Luke Rixson on 7 December 2017

A wise man once said "If you are going to dive head-first into DevOps, better pack a parachute". Aside from the fact that this man was me, the point is still valid. 

Infomentum had started maturing into a DevOps culture, which involved the developers using tools normally associated with DevOps to solve development problems. We were calling it DevOps for several years, even though the actual DevOps culture, practices and support were not in place. The changes made were effective at enhancing the development lifecycle, but were completely separate and silced off from the rest of the organisation. This meant that infrastructure needed to catch up so that the DevOps practices could be fully utilised throughout the company. The major issue with DevOps is that it really is all or nothing; as soon as you have segregated processes and half-utilised technologies, the power of DevOps is completely negated.

For example, if you used a configuration management (CM) tool to automate the installation of a few base packages, you'd need to be on every server in an environment - only to then have to manually install other packages, change the version of existing packages, and remove others. This defeats the point of using a CM tool in the first place. The servers you build using CM should always be in a known state which is stipulated in CM. For example, if I were to build a server using CM and someone deleted it, I'd be able to rebuild it using the existing configuration to let it return back to the state it was in before getting deleted. This means that, in an ideal world, even if you're going to manage the packages installed on a server using only CM, you need to manage all the packages and ensure no manual changes are made to them.

These were exactly the type of issues Infomentum was facing with the "half-in half-out" approach to DevOps. If an organisation decides to take a DevOps approach then a plan needs to be put in place. With Infomentum, it was all about discovering what problems the organisation was facing and how/if they could be resolved by adopting this approach. We then needed to create a road-map of how we'd implement the new changes; and most importantly, how we'd shift our employees' perspective, to ensure the whole organisation agreed to migrate to a DevOps approach. This is where the opening quote comes into play. You can't just throw tools at organisational and cultural problems, and expect to create a DevOps culture. This may sound obvious, but seems to be a frequent issue that organisations face when they try to implement DevOps.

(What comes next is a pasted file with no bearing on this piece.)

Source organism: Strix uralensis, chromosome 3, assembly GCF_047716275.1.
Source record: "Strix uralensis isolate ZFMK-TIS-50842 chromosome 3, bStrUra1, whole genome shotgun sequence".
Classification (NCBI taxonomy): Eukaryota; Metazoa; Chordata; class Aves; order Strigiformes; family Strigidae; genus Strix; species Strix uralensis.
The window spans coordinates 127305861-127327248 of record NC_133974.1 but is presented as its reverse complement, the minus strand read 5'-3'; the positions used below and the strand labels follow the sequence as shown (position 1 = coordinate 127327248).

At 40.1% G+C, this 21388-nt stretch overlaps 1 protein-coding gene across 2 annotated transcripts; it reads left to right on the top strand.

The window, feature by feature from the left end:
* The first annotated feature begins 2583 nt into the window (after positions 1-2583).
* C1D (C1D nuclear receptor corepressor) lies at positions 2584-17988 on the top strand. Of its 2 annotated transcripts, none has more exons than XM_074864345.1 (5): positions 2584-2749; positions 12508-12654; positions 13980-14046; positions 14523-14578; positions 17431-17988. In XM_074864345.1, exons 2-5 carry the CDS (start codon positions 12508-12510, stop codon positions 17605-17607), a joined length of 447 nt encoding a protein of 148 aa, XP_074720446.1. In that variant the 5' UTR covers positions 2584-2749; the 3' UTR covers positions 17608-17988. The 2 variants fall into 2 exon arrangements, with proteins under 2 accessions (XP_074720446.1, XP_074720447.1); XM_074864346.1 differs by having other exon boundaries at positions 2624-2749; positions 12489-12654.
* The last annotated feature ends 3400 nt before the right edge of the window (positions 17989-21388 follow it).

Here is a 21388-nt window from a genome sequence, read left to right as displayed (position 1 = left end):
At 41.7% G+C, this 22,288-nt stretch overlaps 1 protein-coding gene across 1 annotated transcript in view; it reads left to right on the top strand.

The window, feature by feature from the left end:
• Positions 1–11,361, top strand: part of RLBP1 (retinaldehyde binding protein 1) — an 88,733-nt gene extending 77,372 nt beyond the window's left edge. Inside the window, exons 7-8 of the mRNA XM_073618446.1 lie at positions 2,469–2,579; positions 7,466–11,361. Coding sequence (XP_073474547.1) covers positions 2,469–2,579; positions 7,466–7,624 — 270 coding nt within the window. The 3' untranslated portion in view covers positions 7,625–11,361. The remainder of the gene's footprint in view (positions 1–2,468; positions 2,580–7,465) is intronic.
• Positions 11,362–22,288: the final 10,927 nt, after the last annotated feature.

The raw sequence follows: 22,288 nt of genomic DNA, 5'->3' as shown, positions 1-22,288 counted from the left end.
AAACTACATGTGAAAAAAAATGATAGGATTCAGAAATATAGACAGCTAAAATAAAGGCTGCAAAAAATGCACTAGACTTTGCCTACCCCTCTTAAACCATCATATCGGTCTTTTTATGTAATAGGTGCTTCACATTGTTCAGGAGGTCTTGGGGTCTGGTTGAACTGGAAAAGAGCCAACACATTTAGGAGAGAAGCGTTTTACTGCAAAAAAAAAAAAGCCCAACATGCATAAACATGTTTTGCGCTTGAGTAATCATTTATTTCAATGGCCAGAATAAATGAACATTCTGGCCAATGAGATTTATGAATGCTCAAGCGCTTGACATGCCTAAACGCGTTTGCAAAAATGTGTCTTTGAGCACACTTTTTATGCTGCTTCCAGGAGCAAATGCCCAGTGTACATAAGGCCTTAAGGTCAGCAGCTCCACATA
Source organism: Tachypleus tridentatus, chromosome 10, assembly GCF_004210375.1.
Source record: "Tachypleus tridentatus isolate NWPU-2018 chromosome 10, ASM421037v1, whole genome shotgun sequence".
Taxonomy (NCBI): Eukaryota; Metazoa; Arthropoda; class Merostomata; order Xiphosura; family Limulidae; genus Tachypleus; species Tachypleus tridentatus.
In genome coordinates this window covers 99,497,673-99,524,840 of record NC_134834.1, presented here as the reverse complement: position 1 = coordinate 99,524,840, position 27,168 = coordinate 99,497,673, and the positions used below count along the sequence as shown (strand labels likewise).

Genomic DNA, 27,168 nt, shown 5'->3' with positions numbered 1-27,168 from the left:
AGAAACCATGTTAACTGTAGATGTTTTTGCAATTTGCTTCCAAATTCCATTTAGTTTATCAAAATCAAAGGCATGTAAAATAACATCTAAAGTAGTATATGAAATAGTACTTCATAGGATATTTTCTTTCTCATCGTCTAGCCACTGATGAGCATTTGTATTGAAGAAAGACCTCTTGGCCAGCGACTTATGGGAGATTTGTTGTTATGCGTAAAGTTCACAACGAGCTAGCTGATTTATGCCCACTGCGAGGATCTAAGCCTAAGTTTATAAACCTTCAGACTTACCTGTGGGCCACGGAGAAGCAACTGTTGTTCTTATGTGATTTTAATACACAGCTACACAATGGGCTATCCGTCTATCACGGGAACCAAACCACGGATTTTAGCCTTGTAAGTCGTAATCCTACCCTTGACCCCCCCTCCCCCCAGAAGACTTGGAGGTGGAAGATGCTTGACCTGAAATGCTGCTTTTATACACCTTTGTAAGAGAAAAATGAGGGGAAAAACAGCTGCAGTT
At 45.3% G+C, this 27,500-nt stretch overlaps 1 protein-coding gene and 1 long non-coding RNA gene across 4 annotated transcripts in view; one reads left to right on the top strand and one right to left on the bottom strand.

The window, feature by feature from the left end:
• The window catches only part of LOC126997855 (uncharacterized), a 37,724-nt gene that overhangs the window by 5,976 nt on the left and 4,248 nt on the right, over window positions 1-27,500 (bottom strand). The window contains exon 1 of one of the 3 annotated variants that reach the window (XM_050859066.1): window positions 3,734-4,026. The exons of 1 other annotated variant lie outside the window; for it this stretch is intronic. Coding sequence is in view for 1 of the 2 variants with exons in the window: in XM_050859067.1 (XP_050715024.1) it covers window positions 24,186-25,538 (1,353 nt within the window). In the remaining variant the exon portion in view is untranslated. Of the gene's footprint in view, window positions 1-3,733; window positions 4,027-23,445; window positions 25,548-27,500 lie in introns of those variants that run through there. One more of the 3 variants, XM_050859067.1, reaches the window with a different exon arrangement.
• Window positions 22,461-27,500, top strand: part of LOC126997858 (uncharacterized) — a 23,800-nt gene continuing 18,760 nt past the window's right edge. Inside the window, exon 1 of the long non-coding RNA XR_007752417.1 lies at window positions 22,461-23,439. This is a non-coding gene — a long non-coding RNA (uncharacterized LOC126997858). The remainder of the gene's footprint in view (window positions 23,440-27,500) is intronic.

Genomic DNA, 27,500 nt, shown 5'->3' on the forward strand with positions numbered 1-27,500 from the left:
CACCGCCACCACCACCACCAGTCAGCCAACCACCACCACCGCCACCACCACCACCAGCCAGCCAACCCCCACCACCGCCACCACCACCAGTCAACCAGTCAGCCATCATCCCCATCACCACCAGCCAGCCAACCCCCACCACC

Now, I guess your big question is "Well, what did you do to mitigate and overcome the issues you were facing?". We started with the fundamentals; the first step was to ensure that we had the correct foundations. After we'd identified the issues we were facing, both as an organisation and from a technological standpoint, we had to plan what needed to change and create the requirements for what needed to be done. This involved getting members from different teams, such as the development and infrastructure team, into a meeting room, to come up with vision statements, create action plans, and break them down into epics. We came up with the following:

  • Logging and monitoring
  • Configuration management
  • CI/CD
  • Continuous testing
  • Secrets and password management
  • Version control
  • Client management
  • Security
  • Backup and recovery
  • Training and documentation
  • Migrating current infrastructure

We decided that these epics needed to be in place to visualise what the first version of our DevOps framework would look like. The next step was to work out an appropriate order, and prioritise which of these framework V.1 end-goals to begin working towards.
We decided that a good place to start was logging and monitoring, and we chose to build this using configuration management. This created an obvious overlap between epics, but that was inevitable with such high-level goals. The important part of this is that we set the standard going forward, ensuring that everything we build is replicable, secure and manageable. Our configuration management is version-controlled, idempotent and end-to-end.
By splitting this epic into tasks and sub-tasks, we were able to plan appropriate sprints which we could allocate the work to, to begin moving towards our first goal for the DevOps framework.

This was the start of Infomentum's DevOps journey. I'll continue to share more about it in future blog posts.